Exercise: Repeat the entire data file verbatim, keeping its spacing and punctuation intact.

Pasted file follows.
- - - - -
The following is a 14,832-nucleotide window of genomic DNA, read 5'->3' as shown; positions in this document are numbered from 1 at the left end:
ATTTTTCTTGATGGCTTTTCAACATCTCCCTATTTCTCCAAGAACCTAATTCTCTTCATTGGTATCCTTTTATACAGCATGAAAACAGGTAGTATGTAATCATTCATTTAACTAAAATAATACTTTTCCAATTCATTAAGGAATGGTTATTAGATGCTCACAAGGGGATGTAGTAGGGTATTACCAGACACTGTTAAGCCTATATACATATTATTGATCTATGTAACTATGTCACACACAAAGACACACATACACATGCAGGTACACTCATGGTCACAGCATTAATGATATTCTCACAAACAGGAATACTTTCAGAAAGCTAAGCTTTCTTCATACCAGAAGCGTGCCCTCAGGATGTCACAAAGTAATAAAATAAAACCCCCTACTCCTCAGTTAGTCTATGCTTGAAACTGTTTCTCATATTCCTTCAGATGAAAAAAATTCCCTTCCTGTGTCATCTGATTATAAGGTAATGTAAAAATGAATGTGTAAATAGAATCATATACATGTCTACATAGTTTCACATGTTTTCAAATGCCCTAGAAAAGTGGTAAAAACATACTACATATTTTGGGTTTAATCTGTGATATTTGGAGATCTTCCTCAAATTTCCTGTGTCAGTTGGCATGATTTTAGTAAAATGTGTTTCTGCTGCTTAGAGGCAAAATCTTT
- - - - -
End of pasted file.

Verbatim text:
The following is a 14,832-nucleotide window of genomic DNA, read 5'->3' as shown; positions in this document are numbered from 1 at the left end:
ATTTTTCTTGATGGCTTTTCAACATCTCCCTATTTCTCCAAGAACCTAATTCTCTTCATTGGTATCCTTTTATACAGCATGAAAACAGGTAGTATGTAATCATTCATTTAACTAAAATAATACTTTTCCAATTCATTAAGGAATGGTTATTAGATGCTCACAAGGGGATGTAGTAGGGTATTACCAGACACTGTTAAGCCTATATACATATTATTGATCTATGTAACTATGTCACACACAAAGACACACATACACATGCAGGTACACTCATGGTCACAGCATTAATGATATTCTCACAAACAGGAATACTTTCAGAAAGCTAAGCTTTCTTCATACCAGAAGCGTGCCCTCAGGATGTCACAAAGTAATAAAATAAAACCCCCTACTCCTCAGTTAGTCTATGCTTGAAACTGTTTCTCATATTCCTTCAGATGAAAAAAATTCCCTTCCTGTGTCATCTGATTATAAGGTAATGTAAAAATGAATGTGTAAATAGAATCATATACATGTCTACATAGTTTCACATGTTTTCAAATGCCCTAGAAAAGTGGTAAAAACATACTACATATTTTGGGTTTAATCTGTGATATTTGGAGATCTTCCTCAAATTTCCTGTGTCAGTTGGCATGATTTTAGTAAAATGTGTTTCTGCTGCTTAGAGGCAAAATCTTT